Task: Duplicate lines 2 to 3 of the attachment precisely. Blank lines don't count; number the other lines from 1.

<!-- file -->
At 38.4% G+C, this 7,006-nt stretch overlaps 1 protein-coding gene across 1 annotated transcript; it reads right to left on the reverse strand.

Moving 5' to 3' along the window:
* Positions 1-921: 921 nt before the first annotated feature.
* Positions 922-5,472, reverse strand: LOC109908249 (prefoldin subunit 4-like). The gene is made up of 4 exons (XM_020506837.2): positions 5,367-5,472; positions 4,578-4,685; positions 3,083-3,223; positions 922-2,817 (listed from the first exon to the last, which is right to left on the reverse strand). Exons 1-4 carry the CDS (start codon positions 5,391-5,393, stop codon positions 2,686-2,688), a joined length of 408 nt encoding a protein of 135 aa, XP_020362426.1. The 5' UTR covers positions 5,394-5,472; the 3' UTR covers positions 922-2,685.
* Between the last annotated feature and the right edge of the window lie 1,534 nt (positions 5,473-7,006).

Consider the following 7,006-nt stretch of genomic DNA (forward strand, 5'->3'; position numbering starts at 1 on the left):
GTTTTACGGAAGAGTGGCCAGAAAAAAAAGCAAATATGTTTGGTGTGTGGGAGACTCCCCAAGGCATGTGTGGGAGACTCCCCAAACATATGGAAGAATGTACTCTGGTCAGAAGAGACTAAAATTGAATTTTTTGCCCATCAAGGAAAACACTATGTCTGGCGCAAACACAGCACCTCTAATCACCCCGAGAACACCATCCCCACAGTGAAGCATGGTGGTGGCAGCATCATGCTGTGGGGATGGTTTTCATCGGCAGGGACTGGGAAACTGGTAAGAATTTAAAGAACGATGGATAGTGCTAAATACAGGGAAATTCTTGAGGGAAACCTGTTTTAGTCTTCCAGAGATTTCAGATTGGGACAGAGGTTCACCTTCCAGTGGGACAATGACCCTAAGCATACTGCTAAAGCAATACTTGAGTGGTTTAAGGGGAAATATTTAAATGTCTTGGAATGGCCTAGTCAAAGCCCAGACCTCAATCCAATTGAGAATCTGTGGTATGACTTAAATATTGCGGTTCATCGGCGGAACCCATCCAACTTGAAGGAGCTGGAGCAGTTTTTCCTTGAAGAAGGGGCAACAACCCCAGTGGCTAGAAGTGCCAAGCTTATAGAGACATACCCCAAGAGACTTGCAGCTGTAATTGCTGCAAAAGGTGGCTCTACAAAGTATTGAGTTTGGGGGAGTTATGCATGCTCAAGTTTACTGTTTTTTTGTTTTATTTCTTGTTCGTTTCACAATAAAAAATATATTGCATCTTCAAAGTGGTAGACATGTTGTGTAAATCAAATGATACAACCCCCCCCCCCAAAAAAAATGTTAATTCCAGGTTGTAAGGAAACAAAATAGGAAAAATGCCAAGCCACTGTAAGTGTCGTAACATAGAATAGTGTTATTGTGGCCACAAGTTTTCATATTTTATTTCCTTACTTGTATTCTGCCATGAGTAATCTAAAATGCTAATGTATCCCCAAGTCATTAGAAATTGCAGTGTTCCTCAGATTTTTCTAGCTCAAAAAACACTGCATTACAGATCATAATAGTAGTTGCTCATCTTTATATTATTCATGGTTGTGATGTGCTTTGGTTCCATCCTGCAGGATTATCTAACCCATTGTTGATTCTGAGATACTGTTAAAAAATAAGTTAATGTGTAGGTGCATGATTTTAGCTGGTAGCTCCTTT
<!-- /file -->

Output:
Moving 5' to 3' along the window:
* Positions 1-921: 921 nt before the first annotated feature.